Do You Doula?

Leza Besemann first heard of doulas—women whose job is to provide continuous emotional support during labor, but who are not medical nurses—at a natural childbirthing class in the early 2000s, when she was 30 and preparing to have her first baby. “As soon as my husband and I heard about the role of doulas, we knew it was something we wanted to do,” Besemann said. She has since given birth to four children with the help of a doula, whom she says is “like a member of the family.”

According to DONA International, one of the oldest and largest doula training and certification organizations, a birth doula provides emotional support during labor, employs physical comfort measures (like massage or repositioning) and facilitates communication between medical staff and the laboring woman. “For us it was a matter of having someone there to run interference, so the doula could help us communicate to the staff what we wanted, while my husband and I could just focus on the labor,” said Besemann.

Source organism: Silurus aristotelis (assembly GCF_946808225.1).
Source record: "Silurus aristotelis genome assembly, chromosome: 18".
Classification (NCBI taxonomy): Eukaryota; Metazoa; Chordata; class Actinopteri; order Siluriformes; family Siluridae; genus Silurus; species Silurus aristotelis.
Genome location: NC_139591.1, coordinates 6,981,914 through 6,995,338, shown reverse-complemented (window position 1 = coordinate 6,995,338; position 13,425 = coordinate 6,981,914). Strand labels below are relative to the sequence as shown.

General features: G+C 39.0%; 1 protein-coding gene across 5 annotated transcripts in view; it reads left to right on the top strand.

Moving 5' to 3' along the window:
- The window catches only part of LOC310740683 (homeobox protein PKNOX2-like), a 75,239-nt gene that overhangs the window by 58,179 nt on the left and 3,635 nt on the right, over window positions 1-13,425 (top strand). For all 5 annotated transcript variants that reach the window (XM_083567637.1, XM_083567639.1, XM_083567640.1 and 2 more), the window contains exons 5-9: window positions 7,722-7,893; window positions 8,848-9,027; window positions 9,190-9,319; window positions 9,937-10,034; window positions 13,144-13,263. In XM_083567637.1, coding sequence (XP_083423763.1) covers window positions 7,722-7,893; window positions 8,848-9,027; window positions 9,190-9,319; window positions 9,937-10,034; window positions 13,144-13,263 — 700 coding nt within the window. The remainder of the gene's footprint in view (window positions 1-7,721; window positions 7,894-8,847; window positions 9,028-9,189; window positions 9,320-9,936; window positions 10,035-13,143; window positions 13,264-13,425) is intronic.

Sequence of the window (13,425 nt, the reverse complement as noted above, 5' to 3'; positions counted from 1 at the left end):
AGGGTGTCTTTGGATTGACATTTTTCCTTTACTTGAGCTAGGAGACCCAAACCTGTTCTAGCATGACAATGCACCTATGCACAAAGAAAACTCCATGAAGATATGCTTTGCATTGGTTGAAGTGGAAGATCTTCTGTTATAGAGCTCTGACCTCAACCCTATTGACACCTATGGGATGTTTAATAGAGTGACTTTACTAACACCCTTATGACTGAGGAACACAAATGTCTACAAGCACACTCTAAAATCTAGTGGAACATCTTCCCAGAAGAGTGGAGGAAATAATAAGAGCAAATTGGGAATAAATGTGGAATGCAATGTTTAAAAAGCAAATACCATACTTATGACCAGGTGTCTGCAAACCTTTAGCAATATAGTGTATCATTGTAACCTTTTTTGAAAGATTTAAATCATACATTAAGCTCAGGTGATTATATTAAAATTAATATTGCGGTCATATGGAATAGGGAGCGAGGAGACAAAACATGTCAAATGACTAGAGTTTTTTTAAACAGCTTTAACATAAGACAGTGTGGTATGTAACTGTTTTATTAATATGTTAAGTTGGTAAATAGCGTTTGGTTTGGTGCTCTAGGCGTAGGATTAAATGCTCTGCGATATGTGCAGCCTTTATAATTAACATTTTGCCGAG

Typically, a birth doula will meet with her client at least once before the birth to discuss her birth plan, be present for the entire duration of the labor, however long that may be, and meet with the client a few days later. A postpartum doula, on the other hand, is someone that supports the mother in the first few weeks or months after birth—dubbed the “fourth trimester”—for an hourly wage, assisting with newborn care, helping out around the house, providing companionship and educating the mother on “infant feeding, emotional and physical recovery from birth, infant soothing, and coping skills for new parents.” A birth doula also differs from a midwife, which is a childbirth professional (in the U.S., normally a Certified Nurse Midwife) trained to assist in the actual labor and birth, referring the mother to a medical doctor only if a serious complication arises. Brith doulas also typically work with women who are giving birth with an obstetrician, since midwives tend to have assistants that provide similar care to that of a doula.

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